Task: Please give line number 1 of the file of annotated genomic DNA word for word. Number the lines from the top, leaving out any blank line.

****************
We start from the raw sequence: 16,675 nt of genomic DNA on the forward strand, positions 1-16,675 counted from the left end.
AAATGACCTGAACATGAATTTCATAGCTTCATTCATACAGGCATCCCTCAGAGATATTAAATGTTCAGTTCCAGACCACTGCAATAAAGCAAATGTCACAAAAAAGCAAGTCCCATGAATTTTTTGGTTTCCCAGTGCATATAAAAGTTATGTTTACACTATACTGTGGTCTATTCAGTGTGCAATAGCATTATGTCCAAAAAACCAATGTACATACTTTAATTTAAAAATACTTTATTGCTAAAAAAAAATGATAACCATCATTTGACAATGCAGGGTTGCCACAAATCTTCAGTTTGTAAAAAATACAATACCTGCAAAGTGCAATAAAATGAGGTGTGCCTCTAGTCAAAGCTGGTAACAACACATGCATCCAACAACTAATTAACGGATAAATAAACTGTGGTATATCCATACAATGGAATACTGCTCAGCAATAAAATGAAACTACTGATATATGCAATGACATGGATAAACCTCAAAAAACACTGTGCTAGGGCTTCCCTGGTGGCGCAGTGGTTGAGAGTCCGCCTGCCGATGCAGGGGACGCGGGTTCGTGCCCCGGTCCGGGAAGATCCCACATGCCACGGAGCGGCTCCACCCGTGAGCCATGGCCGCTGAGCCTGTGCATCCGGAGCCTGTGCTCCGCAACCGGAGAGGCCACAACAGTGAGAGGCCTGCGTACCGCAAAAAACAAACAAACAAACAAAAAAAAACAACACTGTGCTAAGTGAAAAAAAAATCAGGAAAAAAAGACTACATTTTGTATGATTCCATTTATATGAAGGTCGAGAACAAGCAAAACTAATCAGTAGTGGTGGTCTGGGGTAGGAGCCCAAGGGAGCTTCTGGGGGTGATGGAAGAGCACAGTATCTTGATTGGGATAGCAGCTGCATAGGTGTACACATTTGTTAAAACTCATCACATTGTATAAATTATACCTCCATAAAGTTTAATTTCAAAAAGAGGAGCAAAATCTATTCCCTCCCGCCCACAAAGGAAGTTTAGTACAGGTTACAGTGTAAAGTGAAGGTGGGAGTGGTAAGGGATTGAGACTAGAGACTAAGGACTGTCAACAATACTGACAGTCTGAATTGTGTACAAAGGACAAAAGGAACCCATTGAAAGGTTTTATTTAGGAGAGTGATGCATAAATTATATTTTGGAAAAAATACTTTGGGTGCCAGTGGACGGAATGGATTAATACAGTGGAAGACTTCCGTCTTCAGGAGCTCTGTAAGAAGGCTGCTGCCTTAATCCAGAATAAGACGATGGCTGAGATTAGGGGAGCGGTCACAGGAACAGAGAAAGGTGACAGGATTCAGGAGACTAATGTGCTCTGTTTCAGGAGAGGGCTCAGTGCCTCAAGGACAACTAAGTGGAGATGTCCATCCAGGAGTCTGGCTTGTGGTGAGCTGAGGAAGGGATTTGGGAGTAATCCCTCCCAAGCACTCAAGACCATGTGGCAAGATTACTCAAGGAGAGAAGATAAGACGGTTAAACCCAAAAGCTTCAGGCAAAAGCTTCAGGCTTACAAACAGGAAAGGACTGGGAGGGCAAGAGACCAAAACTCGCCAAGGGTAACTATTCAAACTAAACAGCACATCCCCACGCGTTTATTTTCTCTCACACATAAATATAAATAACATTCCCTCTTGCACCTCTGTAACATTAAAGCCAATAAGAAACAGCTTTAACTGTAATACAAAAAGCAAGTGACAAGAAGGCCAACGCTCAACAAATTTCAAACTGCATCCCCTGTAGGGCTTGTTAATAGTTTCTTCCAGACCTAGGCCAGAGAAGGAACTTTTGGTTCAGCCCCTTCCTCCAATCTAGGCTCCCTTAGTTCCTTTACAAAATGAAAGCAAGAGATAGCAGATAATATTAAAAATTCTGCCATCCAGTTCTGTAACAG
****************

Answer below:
We start from the raw sequence: 16,675 nt of genomic DNA on the forward strand, positions 1-16,675 counted from the left end.